“Sow a thought, reap an action; sow an action, reap a habit; sow a habit, reap a character; sow a character, reap a destiny.”
This often-quoted maxim speaks to a great biblical truth at the core of who we are called to be in Jesus Christ.
The Apostle Paul writes “…take captive every thought to make it obedient to Christ” (2 Cor. 10:5). But how do we consistently “sow” thoughts that make us into the people God intends us to be?
Renewing a Spirit of Sacrifice
The framework for this type of spiritual formation can be seen in Romans 12:1-2:
Therefore, I urge you, brothers and sisters, in view of God’s mercy, to offer your bodies as a living sacrifice, holy and pleasing to God—this is your true and proper worship. Do not conform to the pattern of this world, but be transformed by the renewing of your mind. Then you will be able to test and approve what God’s will is—his good, pleasing and perfect will.
I often hear Christians only quote verse 2. Yet, if you look at this passage in the original Greek, it is all one sentence. This suggests that Paul wanted these two ideas (of being a “living sacrifice” and not conforming to the world but being transformed) linked together.
In a recent blog, I suggested that the gospel calls us to be “all in,” to be wholly committed to what God is doing in the world with everything we have. This is what Paul is saying in verse 1; we have to be “all in.”
But as a friend of mine often says, “the problem with living sacrifices is they keep crawling off the altar,” which is why “offering our bodies as a living sacrifice” is not a one-off but something we must continuously do. This is why Paul calls this sacrifice worship; it is something we are called to do every day—it is the way we are to live.
With this as a prerequisite, we keep from being conformed “to the pattern of this world” (Rom. 12:2), by being “transformed by the renewing of our minds.” Paul goes on to say that only then will we truly know God’s will. The question is, how does this renewing of our minds happen and what’s the impact in our daily lives?
Sowing Biblical Principles and Reaping Values that Govern Behavior
In a previous blog, I wrote about the foundational biblical principles that undergird the law of God in the Old Testament and how they are a guide to everything we do, including our work and, by extension, our businesses. These principles should inform the values we use to make everyday decisions.
Stephen Covey explains in his book The 8th Habit the important connection between values and principles:
Values are social norms—they’re personal, emotional, subjective, and arguable. All of us have values. Even criminals have values. The question you must ask yourself is, Are your values based upon principles? In the last analysis, principles are natural laws—they’re impersonal, factual, objective and self-evident. Consequences are governed by principles and behavior is governed by values; therefore, value principles!
Values are the bridge between principles and behavior. Our value system acts as the “operating system” driving our everyday thoughts and behavior. God’s principles are external laws that are permanent, unchanging, and universal in nature. Values, on the other hand, are internal and subjective, and they may change over time.
What Paul is telling us in this passage in Romans is that our value system must be reprogrammed from time to time. Our value system, or character, must be continually checked and realigned with God’s principles. Many Christians have value systems that are a collection of conflicting ideas gleaned more from the common culture that from God’s word.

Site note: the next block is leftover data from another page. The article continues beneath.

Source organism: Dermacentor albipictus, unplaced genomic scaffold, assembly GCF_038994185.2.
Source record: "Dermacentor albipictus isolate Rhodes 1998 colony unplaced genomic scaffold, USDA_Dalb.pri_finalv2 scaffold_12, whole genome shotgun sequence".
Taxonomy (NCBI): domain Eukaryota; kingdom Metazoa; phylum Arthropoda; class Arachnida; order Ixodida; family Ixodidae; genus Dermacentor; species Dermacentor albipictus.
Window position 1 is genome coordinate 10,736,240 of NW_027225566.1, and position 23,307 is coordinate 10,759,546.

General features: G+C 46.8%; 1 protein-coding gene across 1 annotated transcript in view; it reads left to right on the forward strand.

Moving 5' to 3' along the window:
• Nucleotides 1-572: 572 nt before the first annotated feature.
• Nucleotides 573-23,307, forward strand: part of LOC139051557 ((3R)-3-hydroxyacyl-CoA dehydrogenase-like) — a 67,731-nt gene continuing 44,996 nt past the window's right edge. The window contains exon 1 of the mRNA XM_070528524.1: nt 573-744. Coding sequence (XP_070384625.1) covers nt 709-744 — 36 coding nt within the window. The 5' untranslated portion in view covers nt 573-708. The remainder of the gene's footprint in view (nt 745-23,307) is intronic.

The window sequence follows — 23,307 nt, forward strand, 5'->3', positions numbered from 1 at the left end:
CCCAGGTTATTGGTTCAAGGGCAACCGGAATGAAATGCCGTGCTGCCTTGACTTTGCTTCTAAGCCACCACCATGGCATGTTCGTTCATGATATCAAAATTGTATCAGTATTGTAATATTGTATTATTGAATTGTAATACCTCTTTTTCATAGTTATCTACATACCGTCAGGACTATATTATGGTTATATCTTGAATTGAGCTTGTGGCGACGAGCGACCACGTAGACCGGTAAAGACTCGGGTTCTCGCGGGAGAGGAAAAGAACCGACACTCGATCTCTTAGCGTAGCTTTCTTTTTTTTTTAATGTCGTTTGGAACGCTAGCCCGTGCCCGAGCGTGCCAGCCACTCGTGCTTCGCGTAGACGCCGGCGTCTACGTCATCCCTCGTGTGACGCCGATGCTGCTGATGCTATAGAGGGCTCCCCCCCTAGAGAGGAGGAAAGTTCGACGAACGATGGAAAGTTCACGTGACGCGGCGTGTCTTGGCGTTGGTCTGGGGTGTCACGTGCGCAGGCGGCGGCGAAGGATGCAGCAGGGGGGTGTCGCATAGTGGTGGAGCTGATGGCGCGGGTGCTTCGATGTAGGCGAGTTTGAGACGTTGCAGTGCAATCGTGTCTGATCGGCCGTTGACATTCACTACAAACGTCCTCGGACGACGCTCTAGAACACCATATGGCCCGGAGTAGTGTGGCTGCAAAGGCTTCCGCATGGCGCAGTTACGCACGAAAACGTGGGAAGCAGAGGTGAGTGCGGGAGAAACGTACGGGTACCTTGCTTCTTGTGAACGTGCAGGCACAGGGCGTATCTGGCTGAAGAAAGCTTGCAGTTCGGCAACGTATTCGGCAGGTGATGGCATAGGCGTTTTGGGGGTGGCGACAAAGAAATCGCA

In his new book, Old Testament Law for Christians, Roy E. Gane writes:
A rich source of wisdom regarding values is contained in OT laws. However, Christians have generally neglected these laws, to our loss, because we have not regarded them as relevant to our lives.
The transformational process that Paul is talking about in verse 2 (“be transformed by the renewing of your mind”) is not instantaneous. It’s a process wherein the Holy Spirit writes God’s laws on our hearts (Heb. 10:16). We are not passive participants in this process—we have an essential, active part to play.
Constant Renewal Is Necessary for Flourishing
As we are committed to the transformative process, we must be actively seeking out the wisdom of God’s principles found in his word. The Bible underscores the importance of studying God’s word.
- We read in Joshua: “Keep this Book of the Law always on your lips; meditate on it day and night, so that you may be careful to do everything written in it. Then you will be prosperous and successful” (Josh. 1:8).
- Jesus himself tells us “If you love me, keep my commands” (John 14:15).
- When Paul tells Timothy “All Scripture is God-breathed and is useful for teaching, rebuking, correcting and training in righteousness” (2 Tim. 3:16), he is talking about the Old Testament.
And as you study God’s word, it is clear that God’s “good, pleasing and perfect will” (Rom. 12:2) is for his creation to flourish. The purpose of our work, all the work we do, is to bring more biblical flourishing to God’s creation.
The more we are “all in,” the more our thoughts and actions align with God’s principles, the more we can glorify God, serve the common good, and further his kingdom in this time and this place—in our particular season on this earth. And it is in the process of bringing more flourishing to the communities we serve that we flourish, too (Jer. 29:7).
Our prayer today should echo that of the psalmist in Psalm 119:10: “I seek you with all my heart; do not let me stray from your commands.”
This is how we change the world; this is how we reap a destiny!
Editor’s note: Read about how our work can glorify God and further his kingdom in How Then Should We Work?
Help empower Christians to live out biblical principles that glorify God and bring flourishing to their communities! Support IFWE today.